Uncomfortable Truths: Our Fundamentally Broken Model

Our institutions reflect our funders, not our community.

By Andrew Fretwell

For the last decade I have been honored to call myself and work with Jewish nonprofit professionals. My colleagues embody passion, vision, imagination, creativity, and intelligence, and my gratitude to have learned from them is endless. We carry with us the kind of determination and optimism that changes the world. But let’s face it, we never really had a chance. We found ourselves in a rigged system that reproduces failures and cultivates stagnation. We wanted to be professional Herzls, but too many were turned into professional Don Quixotes. Our model was built broken and the true reasons why are deeply uncomfortable.

We strive to offer a service: belonging to a community that provides connections, history, rituals, beliefs, and meaning. Like any functional industry, we have an audience, a value-add, and businesses to deliver it to our audience. Normally a business’s first step is to hypothesize a value proposition: “People will pay $9.99 a month to stream television shows and movies,” or, “our customers would pay an additional $1 per pound for organic fruit.” The following step is to find and convince investors that their value proposition will produce more revenue than costs. But Jewish community executives often reverse these two steps due to a fatalistic assumption that our services are inherently not attractive enough to meet their costs.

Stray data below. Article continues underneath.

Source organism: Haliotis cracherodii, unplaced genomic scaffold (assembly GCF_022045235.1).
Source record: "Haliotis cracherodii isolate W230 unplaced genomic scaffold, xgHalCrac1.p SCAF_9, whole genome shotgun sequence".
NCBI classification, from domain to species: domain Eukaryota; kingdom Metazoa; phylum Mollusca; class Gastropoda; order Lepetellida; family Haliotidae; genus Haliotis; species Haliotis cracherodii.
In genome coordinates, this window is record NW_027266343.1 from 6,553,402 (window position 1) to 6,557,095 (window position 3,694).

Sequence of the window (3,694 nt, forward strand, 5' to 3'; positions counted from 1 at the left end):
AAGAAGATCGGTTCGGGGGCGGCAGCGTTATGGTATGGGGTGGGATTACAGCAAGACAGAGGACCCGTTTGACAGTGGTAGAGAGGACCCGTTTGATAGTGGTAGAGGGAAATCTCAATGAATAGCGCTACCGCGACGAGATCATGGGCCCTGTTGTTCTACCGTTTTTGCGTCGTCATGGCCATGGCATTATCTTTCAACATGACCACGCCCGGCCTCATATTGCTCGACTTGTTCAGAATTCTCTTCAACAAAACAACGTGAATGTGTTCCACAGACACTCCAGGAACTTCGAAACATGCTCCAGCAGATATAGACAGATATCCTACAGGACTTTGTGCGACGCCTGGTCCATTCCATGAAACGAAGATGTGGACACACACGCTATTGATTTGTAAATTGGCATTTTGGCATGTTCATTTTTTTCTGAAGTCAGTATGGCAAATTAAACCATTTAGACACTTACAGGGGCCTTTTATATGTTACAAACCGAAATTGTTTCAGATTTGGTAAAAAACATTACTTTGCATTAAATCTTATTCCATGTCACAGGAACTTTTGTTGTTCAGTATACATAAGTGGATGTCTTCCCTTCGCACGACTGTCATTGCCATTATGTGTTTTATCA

The resulting strategy aims value propositions at investors (donors), instead of customers. “I think someone would donate money to us to….” Consequently donors, not customers, are truly in control. Instead of financial sustainability, donors use other metrics, some of which are solid (“we feed ten thousand families every year”), but many of which are abstract and easily manipulated (“our teens feel connected to Israel”). The softer the metrics, the more an organization’s focus can drift from its mission to placating donors. The further that drift carries the organization, the more likely they are to replace serving the Jewish community with using the Jewish community as an instrument to stroke their donors’ ego. The effects are widespread.

To understand its ubiquity, follow the money; salaries reliably indicate an industry’s core competencies. Our industry pays its top dollars to fundraisers and evaluators while Jewish literacy, Israel, and education experts earn secondary salaries. An uncomfortable truth is that our core competency has become selling manufactured stories to donors built on convoluted measurements. It is the difference between life and death, keeping otherwise failed businesses limping around like zombies.

Allowing failed businesses to die is instructive. As Thomas Edison replied when asked about his unsuccessful attempts at the light bulb, “I just found 10,000 ways that won’t work.” Markets are where we learn our audience. Jacqueline Novogratz, the CEO of Acumen, explains that, “philanthropy alone lacks the feedback mechanisms of markets, which are the best listening devices we have.” Giving away our services deafens us, perpetuating mediocrity and suffocating innovation.